Scots Pine

Basic Information
Tree ID: 
Genus and species: 
This Scots Pine is located in the Marsh Botanical Gardens. In late winter, it has sparse leaves, many pine cones, and laterally extending branches. In spring, it has more cones, sap, and its needles look slightly more green. It is near the street side of the gardens, and has some broken branches. Its bark is red/brown, and this tree grows best in slightly acidic pHs, close to neutral pH.
Joey Tan, Anika Mohapatra, Camille Lawson
Collected Data
Tree shape: 
Irregular Pyramidal
Date of tree entry: 
9.53 m
Diameter at breast height: 
0.42 m

The bark of the tree is a flaky or scaly red/orange and brown bark. Upper bark on the tree is more scaly, and lower bark is a darker red-brown color.
Twigs & branches
Scots Pine trees grow one whorl of branches every year, so faster-growing trees have more sparsely distributed branches. The age of the tree can be determined by counting the number of rings of branches. A popular choice for Christmas trees, Scots Pine trees also have stiff branches which can hold up ornaments well. The branch bark is reddish-brown/gray and somewhat scaly like the central tree bark. Scots Pine loses its lower branches as it matures.
Scots Pine has foliage consisting of blue-green pine needles that are up to 3 inches long, and are found in intertwined fascicles of 2. The shape of Scots Pine needles help to retain water, and have better wind resistance, reducing the likelihood of the tree falling. Also known as a type of evergreen, Scots Pines retain their pine needles through the winter. The Scots Pine also has pine cones of grey-to-brown coloring.
Reproductive Structures
Scots pines are monoecious, and have separate male and female reproductive structures on the tree. There are male pollen cones, which grow at the base of buds, and female seed cones, which grow at the tips of buds.
As a gymnosperm, the Scots Pine has no fruit.
  • Late Winter
  • Late Winter (February)
  • Late Winter (February)
  • Spring (March)
  • Spring (March)
Natural range of distribution: 
The Scots pine is native to northern Europe and Asia, and has been naturalized to the United States and Southern Canada, specifically localized in North America to New England and the Great Lakes area. It is the most widely dispersed pine, and is found at altitudes ranging from sea level to near 8000 feet in elevation, in continental climates, though it adapts to climates with more extreme conditions, as supported by its global distribution. The Scots Pine prefers full sun, and usually grows between 30 and 60 feet when cultivated but can grow to 100 feet, and live for up to 700 years.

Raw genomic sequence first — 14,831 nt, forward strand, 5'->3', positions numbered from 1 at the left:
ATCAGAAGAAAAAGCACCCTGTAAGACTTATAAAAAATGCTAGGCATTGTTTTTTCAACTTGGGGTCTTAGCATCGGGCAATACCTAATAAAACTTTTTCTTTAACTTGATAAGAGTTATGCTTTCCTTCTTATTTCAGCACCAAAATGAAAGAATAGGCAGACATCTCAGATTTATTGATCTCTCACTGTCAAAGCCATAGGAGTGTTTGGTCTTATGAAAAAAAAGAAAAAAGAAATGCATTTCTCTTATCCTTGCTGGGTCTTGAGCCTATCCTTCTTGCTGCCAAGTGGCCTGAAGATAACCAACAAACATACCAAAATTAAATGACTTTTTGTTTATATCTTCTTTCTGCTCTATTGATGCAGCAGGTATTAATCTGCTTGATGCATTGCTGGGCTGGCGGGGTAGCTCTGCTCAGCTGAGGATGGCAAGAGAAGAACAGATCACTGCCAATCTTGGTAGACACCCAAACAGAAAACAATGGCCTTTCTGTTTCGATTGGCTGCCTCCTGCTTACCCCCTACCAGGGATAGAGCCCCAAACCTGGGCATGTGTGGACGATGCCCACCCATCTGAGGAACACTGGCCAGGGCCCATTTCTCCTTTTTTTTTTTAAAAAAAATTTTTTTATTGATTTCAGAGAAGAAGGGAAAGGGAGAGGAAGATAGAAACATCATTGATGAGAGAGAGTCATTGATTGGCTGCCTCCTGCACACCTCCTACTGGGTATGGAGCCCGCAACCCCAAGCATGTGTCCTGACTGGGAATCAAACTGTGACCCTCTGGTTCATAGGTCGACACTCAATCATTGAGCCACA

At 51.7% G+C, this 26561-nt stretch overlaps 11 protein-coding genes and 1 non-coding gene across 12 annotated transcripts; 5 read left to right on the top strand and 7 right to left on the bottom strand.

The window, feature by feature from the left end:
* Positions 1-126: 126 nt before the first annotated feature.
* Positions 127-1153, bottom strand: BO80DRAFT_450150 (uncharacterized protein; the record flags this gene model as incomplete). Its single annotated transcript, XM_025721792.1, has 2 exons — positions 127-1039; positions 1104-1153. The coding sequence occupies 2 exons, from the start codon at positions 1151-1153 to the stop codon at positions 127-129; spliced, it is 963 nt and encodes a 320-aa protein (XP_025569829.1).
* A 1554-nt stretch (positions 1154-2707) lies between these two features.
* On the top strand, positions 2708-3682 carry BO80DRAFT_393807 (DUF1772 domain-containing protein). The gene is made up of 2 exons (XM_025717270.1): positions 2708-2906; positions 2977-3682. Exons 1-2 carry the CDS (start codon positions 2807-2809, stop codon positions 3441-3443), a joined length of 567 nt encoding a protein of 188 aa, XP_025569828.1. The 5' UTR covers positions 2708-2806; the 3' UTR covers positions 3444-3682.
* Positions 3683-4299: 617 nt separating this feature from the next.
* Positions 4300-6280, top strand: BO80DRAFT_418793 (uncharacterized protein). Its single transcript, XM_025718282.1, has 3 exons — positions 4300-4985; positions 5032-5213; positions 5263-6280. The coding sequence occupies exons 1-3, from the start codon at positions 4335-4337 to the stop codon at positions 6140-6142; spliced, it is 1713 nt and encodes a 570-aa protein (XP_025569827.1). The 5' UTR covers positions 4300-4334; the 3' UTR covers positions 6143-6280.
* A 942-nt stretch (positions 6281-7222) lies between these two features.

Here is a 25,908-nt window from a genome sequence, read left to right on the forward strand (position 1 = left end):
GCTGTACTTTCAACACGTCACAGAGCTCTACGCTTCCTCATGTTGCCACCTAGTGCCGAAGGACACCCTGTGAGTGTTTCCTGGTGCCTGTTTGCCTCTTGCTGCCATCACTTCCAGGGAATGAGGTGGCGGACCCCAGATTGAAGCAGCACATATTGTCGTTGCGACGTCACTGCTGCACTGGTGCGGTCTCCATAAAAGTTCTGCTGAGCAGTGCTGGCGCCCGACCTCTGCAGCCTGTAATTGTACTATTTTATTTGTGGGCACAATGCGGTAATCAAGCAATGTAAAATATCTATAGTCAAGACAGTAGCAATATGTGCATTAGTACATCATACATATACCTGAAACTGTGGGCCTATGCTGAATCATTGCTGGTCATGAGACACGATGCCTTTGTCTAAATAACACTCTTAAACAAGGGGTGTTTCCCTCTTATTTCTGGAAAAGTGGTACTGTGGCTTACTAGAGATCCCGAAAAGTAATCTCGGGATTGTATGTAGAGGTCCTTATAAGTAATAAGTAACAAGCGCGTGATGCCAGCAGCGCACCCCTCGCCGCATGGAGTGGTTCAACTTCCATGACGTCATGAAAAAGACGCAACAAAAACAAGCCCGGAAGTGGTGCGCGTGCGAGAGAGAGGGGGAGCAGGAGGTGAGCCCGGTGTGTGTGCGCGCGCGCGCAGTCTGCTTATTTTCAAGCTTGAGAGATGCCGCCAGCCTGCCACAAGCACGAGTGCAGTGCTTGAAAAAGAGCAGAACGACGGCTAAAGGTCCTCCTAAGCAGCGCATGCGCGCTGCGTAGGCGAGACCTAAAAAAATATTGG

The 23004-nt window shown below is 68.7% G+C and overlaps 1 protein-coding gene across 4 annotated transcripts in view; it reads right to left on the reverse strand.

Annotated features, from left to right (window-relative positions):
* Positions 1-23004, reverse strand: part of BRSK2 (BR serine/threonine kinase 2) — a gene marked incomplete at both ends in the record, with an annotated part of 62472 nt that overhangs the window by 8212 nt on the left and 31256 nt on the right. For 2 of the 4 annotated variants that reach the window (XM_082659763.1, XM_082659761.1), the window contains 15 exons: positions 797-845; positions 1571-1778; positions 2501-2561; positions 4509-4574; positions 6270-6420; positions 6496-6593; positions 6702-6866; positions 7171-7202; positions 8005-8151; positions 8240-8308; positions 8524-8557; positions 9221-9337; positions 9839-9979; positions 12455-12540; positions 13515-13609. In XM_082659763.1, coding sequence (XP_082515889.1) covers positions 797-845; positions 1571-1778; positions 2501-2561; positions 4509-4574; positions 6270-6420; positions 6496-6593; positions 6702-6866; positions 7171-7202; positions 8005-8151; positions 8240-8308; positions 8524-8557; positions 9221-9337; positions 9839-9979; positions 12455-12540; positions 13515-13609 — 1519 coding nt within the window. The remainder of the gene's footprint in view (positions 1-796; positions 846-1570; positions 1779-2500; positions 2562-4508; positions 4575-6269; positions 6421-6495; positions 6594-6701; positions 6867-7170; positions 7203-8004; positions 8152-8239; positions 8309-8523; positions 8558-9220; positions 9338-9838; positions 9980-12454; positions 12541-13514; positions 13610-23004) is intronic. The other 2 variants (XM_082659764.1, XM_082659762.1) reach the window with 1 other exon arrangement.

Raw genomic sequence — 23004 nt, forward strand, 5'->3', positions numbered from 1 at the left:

Origin, history, and uses: 

The origin of the Scots Pine is in Europe (and Asia), but it was brought to North America when European colonies were founded here. More specifically, outside of the US, there are Scots Pines in Canada, in Northern Europe, and parts of eastern Asia. Historically, it has been a common tree sold as Christmas trees, and is also often used for timber in Europe. Scots Pine also provides shelter and acts as a habitat for animals and birds including red squirrels, pine martens, crossbills, and Scottish Wildcats. 

In regard to the Scots Pine's phenology, we noticed budding of new cones in late March, and growth of needles around this time and further into spring. In winter, many cones were on the ground, and the tree looked more barren, although still retained its needles.

Cold Stream Farm. (2016, September 13). Needles vs. leaves: A plant evolution.

Brichta, Jakub & Vacek, Stanislav & Vacek, Zdenek & Cukor, Jan & Mikeska, M. & Bílek, Lukáš & Šimůnek, Václav & Gallo, Josef & Brabec, Pavel & Štefančík, Igor. (2023). Importance and potential of Scots pine ( Pinus sylvestris L.) in 21 st century. Central European Forestry Journal. 69. 3-20. 10.2478/forj-2022-0020. 

Jach, M. & Ceulemans, Reinhart. (1999). Effects of elevated atmospheric CO2 on phenology, growth and crown structure of Scots pine (Pinus sylvestris) seedlings after two years of exposure in the field. Tree physiology. 19. 289-300. 10.1093/treephys/19.4-5.289. 

Londberg, B., & Cregg, B. (2023, November 16). Real Christmas trees: Which one is right for you?. Michigan State University.….

Pinus sylvestris. Missouri Botanical Garden. (n.d.).…

Skilling, D. D. (n.d.). Scotch Pine. Pinus sylvestris L.…

Scots Pine. Forestry England. (n.d.).…

Woodland Trust. (n.d.). Pine, scots (pinus sylvestris).…

Media and Arts
An Ode to the Scots Pine
There is no pine tree quite like Scot
Who lives close to the science lot.
With lots of broken branches
He weathers rain, cold, and manages
to keep cones and needles all year,
no fear,
except of the deer
which munch on it during the winter.
But live on, dear Scot,
You’ve been through a lot
And I know you’ll survive
And one day, we’ll die, 
but when that day comes, 
you’ll be standing in the sun,
300 years old,
shining like gold,
steady and strong,
all year long.
File untitled_1080p_high_quality.mp417.64 MB